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Peter Paludanus (Petrus de Palude) (c.1275–1342) was a French theologian and archbishop.
Paludanus was born in the County of Bresse, Savoy, about 1275. He entered the Dominican Order at Lyon, completed his theological studies at the University of Paris, and was made a Doctor and Master of Theology in 1314. Wishing to devote his life to teaching and writing, he avoided all offices of honour in the order, except those pertaining to the direction of studies.
Twice, however, he was sent as definitor from the Province of France to the General Chapter. John XXII, wishing to organize a Crusade, sent him in 1318 as legate to the Count of Flanders, in the hope of establishing peace between the prince and the King of France. The mission was not successful, and his associates made charges to the pope against the legate, who, however, easily cleared himself. He was also a member of the commission appointed by John XXII to examine the writings of Petrus Olivi, whose books contained some errors of the Fraticelli.The Catholic Encyclopedia states that 'About this time he wrote "De causa immediata ecclesiasticæ potestatis" (Paris, 1506) against John of Pouilly, whose errors were condemned 25 July 1321.' Modern scholarship, however, attributes the work to Guillaume de Pierre Godin (e.g. the 1982 edition of this work by William R. McCready). In 1329, the pope called him to Avignon, and consecrated him Latin Patriarch of Jerusalem.
The same year, he journeyed into Egypt, to negotiate with the sultan for the deliverance of Palestine. The sultan was immovable. The accounts which the patriarch gave of the miserable condition of Palestine led to the announcement of another Crusade, but owing to apathy, and dissensions among the Christian princes, the project failed.
About 1332, he was appointed by the King of France to preside over the deliberations of a body of prelates and theologians whom Philip had convoked at Versailles to discuss the charge made against John XXII, of asserting that the souls of the just will not be admitted to the beatific vision until after the general judgment. The patriarch and his associates manifested consummate prudence in dealing with this matter. In a letter to the king, they declared:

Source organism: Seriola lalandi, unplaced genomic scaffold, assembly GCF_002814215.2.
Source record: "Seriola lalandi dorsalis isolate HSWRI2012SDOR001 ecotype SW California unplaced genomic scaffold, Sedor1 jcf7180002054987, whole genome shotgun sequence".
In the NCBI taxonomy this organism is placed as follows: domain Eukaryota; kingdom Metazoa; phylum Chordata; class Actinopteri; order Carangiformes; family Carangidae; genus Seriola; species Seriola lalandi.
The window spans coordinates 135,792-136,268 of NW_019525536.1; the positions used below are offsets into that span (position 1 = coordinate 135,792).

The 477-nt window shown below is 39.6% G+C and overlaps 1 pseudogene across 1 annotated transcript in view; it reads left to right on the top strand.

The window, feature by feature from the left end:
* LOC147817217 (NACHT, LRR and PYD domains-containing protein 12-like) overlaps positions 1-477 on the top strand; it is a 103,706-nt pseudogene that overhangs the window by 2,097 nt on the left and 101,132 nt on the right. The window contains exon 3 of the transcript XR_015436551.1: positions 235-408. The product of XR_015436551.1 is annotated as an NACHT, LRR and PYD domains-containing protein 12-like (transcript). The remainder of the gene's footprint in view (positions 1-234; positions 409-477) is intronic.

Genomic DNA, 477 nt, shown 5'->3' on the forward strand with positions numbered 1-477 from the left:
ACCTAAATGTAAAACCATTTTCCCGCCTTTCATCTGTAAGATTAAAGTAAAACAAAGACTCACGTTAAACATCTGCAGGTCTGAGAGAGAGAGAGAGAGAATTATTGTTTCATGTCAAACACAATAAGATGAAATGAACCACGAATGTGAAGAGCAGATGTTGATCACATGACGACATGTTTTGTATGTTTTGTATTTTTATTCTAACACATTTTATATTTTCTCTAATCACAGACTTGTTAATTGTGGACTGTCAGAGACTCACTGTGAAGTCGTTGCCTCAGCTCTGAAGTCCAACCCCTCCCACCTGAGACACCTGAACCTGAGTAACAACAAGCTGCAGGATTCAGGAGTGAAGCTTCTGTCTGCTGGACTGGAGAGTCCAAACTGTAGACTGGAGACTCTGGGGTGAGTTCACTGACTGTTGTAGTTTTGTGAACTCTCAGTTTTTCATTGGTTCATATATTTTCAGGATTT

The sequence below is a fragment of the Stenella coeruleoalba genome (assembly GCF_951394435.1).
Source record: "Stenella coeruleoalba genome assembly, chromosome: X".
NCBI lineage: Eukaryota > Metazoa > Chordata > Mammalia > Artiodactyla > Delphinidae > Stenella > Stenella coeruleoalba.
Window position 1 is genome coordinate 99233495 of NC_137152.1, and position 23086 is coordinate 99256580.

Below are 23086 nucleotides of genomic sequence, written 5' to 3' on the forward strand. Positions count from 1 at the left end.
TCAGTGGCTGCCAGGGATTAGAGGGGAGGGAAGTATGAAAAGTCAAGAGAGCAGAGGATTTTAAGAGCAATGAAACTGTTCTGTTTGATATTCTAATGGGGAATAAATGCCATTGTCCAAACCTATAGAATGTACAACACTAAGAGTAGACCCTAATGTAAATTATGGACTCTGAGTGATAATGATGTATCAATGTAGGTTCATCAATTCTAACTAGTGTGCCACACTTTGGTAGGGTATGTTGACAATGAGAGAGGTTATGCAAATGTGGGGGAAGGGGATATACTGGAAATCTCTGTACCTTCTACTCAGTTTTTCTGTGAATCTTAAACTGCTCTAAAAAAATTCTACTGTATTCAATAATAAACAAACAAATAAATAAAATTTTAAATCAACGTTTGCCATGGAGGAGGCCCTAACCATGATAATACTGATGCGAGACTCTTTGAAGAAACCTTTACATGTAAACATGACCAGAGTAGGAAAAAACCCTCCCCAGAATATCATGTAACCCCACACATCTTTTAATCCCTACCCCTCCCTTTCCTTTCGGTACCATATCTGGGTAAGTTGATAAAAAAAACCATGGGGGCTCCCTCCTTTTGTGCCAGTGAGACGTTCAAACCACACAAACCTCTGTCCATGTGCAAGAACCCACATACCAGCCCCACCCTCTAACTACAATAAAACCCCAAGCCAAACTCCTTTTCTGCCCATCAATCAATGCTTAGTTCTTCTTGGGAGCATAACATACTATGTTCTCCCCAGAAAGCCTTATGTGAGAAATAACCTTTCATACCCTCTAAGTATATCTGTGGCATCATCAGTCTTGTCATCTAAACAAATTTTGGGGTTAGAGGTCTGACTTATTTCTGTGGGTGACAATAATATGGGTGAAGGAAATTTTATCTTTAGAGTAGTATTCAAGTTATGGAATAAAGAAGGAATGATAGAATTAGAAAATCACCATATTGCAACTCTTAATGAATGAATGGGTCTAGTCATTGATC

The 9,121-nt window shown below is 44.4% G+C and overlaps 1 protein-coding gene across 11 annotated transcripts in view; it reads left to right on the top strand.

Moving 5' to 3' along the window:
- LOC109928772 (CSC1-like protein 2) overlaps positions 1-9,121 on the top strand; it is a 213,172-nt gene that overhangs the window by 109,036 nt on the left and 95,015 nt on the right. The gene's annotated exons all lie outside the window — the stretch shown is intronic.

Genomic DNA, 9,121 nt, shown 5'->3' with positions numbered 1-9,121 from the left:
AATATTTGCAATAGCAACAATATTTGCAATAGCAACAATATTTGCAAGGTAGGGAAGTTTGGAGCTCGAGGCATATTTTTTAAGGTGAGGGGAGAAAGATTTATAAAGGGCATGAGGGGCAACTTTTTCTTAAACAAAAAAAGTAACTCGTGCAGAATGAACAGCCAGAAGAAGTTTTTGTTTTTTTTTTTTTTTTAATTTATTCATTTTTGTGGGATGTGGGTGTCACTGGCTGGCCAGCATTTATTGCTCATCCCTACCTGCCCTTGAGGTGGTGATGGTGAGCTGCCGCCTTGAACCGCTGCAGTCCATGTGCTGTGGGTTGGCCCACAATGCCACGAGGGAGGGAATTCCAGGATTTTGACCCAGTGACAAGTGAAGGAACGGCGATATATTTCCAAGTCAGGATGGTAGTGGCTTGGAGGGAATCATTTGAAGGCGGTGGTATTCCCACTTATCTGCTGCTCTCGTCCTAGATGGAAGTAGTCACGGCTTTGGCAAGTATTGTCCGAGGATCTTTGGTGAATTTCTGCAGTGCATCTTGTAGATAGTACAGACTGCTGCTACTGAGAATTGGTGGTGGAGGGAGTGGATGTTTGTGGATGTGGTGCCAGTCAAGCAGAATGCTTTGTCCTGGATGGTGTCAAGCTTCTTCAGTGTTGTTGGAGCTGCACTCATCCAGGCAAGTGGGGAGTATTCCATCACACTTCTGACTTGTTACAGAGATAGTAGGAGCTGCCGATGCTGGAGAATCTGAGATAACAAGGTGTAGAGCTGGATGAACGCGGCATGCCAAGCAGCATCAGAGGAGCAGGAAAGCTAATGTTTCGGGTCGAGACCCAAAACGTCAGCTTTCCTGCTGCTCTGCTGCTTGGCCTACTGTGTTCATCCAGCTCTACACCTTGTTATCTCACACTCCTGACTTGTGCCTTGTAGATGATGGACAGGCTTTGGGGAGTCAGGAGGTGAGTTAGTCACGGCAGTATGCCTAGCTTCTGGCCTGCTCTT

- their entire submission to the pope's authority, and their filial devotion to his person;
- their belief, based on the testimony of trustworthy witnesses, that John XXII had not held, much less taught, the opinion attributed to him, but at the most, had mentioned it (recitando) and examined it;
- that since the death of Christ the souls of the just with no faults to expiate immediately after death, and the souls of other just persons after complete purgation, are admitted to the beatific vision, which will endure forever.
This doctrine was defined by Benedict XII, 29 Jan., 1336. Besides the works mentioned, Paludanus wrote commentaries on all the books of the Bible, and "Concordantiæ ad Summam S. Thomæ" (Salamanca, 1552).
- Denzinger, 484-91 There is an interesting account in Touron
- J. G. Sikes, “Jean de Pouilli and Peter de la Palu,” English Historical Review, 49 (1934), 219–40.
- Denzinger, 491, 495
- Denzinger, 530
- Dunbabin, Jean, A Hound of God: Pierre de la Palud and the Fourteenth-Century Church (Oxford, 1991).
- Du Boulay, Cat. illustr. academ. Hist. Univ. Parisi, IV, 984 (Paris, 1673)
- Jacques Quétif-Jacques Echard, Script. Ord. Prœd., I, 603 (Paris, 1719)
- A. Touron, Hist. des hommes illustres de l'Ordre de S. Dom., II (Paris, 1745), 223
- Sixtus Senensis, Bibliot. Sancta, lib. IV (Venice, 1566, Lyons, 1591)
- Werner Dettloff (1994). "Petrus de Palude". In Bautz, Traugott. Biographisch-Bibliographisches Kirchenlexikon (BBKL) (in German). 7. Herzberg: Bautz. cols. 373–374. ISBN 3-88309-048-4.